There are two politically contrasting views on Lebanon’s political dynamics. One perspective blames the alliance of Hezbollah, Syria and Iran for most of Lebanon’s ongoing malaise. This thinking is highly appreciated in Washington and Tel Aviv. It argues that as long as Hezbollah is heavily armed, acting as a state-within-a-state, there is no chance for Lebanese society to build a fully sovereign state. With a categorical frame of mind, over the past three years, the United States has imposed severe economic sanctions on Hezbollah’s vast network in Lebanon. To what extent have such sanctions accelerated the rapid economic collapse of the country? It is hard to measure the exact impact of these sanctions; however, the timing of punitive measures does coincide with the start of rapid decline of the banking system.
The opposing perspective is focused on perception of Israel‘s record in the region. Proponents of this stance argue that Lebanon is not in a position to ever trust Israel’s policies toward its immediate neighbors. Supporters of the “Resistance” movement assert that Hezbollah’s forces are vital (auxiliary) to the Lebanese army. The ideologues of this defiant outlook consider Israel a “satellite” of the US and blame it for the displacement of Palestinian refugees (of the 1948 and 1967 War) in Lebanon. They add that Israel’s victory created a powerful and lasting momentum of national resistance in Lebanon, and elsewhere. Israel’s rapid territorial expansion in the Arab world led to the formation of the Palestinian Liberation Organization (PLO) in the Lebanese refugee camps.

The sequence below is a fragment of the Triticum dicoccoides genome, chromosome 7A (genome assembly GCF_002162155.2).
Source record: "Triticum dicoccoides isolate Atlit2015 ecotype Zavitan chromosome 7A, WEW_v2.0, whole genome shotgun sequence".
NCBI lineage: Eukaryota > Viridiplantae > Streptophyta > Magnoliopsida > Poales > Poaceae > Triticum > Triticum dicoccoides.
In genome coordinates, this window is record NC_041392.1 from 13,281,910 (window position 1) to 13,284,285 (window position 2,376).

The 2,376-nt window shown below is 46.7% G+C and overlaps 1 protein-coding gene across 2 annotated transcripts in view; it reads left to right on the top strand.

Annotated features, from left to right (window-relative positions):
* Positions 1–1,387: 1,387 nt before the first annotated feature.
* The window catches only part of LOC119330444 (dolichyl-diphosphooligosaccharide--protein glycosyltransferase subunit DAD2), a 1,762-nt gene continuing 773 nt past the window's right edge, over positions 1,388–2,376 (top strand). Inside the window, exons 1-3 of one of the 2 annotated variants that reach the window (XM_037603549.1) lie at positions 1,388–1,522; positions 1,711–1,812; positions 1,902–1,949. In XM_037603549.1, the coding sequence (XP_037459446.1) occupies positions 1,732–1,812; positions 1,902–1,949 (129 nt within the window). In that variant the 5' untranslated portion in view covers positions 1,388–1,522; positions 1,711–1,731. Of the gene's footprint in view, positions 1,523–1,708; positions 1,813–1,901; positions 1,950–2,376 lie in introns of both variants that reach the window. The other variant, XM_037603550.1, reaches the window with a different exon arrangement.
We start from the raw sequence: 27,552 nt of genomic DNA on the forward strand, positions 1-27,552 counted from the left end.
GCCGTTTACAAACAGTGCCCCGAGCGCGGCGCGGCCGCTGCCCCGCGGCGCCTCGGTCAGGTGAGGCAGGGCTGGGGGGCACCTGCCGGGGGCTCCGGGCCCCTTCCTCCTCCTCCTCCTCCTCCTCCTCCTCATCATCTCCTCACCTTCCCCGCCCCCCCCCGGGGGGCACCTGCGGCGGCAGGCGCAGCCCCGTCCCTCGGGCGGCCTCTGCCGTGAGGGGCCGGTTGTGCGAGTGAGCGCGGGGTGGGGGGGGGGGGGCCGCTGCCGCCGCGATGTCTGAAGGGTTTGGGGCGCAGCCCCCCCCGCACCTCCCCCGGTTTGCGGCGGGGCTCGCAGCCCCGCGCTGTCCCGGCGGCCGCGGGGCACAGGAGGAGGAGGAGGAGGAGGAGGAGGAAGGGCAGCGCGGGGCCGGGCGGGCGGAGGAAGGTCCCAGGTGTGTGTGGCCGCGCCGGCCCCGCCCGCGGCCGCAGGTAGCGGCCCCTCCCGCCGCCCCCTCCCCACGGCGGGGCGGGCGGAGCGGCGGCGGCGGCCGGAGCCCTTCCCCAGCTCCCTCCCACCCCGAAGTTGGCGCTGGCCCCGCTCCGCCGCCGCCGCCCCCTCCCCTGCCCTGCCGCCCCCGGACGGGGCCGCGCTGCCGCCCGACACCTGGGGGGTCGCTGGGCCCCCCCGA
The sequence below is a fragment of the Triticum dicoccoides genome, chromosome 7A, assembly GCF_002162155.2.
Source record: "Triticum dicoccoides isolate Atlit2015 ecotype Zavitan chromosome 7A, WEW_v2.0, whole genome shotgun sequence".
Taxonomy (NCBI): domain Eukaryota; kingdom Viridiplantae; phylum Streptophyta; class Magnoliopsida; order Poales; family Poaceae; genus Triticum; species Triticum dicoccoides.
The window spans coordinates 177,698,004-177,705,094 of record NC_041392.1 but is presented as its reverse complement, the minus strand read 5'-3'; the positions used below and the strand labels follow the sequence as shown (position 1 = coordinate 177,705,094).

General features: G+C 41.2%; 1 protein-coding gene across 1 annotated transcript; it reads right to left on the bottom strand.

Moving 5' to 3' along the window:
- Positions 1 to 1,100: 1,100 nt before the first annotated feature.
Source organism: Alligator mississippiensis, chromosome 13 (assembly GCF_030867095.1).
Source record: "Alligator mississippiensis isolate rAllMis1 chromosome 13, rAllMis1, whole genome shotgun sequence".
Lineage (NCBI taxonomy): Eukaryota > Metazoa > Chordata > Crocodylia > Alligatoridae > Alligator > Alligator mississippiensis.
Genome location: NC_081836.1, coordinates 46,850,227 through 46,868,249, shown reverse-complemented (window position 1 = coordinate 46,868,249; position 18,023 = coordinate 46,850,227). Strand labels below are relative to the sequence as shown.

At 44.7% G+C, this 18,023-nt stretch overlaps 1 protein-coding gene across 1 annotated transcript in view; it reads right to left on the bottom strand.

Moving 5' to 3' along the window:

We are reminded that national resistance is hard to quell: When the PLO was evicted by Israel’s invasion of Lebanon in 1982, the Lebanese Shiite community took over the resistance strategy and developed it to integrate military defense with social services. During the 1980s the Shiite community, which faced the brunt of Israel’s brutality in south Lebanon, formed an armed national resistance of its own; the Party of God, Hezbollah in Arabic, was born. In 2000, Hezbollah succeeded to push Israel out of south Lebanon, by launching repeated guerilla attacks over a two-decade period. But Israel’s physical withdrawal from Lebanon in 2000 -and from Gaza in 2005- did not alter its course of ongoing land and resource acquisition.